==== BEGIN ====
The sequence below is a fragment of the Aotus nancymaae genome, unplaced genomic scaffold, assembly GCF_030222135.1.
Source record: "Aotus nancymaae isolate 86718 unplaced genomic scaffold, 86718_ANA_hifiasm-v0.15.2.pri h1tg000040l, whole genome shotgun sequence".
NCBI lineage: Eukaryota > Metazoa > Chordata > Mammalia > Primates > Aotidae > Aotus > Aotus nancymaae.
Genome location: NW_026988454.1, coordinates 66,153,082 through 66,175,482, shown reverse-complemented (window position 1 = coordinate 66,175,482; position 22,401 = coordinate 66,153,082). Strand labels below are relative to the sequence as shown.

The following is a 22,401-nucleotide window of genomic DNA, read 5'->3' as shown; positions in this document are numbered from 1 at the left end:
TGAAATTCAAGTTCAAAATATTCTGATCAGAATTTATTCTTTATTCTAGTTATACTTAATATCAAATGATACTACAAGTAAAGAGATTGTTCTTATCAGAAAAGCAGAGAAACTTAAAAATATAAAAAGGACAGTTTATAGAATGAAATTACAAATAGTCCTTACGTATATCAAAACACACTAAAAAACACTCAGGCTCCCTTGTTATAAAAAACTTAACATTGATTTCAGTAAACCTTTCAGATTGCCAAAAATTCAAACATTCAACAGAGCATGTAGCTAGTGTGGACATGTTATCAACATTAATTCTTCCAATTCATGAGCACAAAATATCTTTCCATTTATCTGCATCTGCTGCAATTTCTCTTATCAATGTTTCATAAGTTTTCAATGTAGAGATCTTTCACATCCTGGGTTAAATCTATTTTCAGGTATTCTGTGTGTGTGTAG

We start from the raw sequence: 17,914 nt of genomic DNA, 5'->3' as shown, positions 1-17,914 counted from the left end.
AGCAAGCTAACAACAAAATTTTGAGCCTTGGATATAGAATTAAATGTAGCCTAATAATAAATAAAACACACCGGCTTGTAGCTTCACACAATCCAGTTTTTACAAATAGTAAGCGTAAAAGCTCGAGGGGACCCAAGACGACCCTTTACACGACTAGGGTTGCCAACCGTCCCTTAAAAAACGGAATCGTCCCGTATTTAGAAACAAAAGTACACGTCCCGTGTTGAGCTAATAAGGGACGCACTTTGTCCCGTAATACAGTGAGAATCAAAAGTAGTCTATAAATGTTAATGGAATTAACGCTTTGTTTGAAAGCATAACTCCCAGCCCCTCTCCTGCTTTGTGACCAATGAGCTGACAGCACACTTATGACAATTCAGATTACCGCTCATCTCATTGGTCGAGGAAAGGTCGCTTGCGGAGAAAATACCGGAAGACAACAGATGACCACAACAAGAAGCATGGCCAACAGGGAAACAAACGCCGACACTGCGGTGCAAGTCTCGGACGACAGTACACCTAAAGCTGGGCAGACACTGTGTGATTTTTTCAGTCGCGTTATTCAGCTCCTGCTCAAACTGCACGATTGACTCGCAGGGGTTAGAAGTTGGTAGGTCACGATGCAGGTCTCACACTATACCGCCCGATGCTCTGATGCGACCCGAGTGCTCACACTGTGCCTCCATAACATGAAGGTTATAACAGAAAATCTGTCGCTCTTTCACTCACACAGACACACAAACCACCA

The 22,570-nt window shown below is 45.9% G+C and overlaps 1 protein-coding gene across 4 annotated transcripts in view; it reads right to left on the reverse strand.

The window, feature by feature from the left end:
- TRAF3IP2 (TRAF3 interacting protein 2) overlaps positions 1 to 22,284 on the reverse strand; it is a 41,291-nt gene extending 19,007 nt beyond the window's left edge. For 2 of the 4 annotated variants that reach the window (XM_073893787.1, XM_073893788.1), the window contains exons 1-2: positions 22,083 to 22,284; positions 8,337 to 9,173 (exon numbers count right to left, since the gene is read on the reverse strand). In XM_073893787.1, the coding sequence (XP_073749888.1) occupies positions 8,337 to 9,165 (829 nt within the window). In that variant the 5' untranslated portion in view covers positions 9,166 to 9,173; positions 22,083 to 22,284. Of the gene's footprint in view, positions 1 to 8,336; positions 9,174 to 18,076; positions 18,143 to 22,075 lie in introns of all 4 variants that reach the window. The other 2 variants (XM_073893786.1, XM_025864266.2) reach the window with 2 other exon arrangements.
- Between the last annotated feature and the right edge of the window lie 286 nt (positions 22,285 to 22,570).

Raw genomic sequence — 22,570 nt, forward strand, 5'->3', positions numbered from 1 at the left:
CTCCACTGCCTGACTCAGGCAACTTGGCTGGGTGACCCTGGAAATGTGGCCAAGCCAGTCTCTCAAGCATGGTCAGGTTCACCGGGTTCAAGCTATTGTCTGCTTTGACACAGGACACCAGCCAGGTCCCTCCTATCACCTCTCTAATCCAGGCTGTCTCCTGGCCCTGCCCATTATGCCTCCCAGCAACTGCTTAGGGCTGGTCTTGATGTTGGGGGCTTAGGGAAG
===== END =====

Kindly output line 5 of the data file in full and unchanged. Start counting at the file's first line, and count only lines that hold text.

The following is a 22,401-nucleotide window of genomic DNA, read 5'->3' as shown; positions in this document are numbered from 1 at the left end: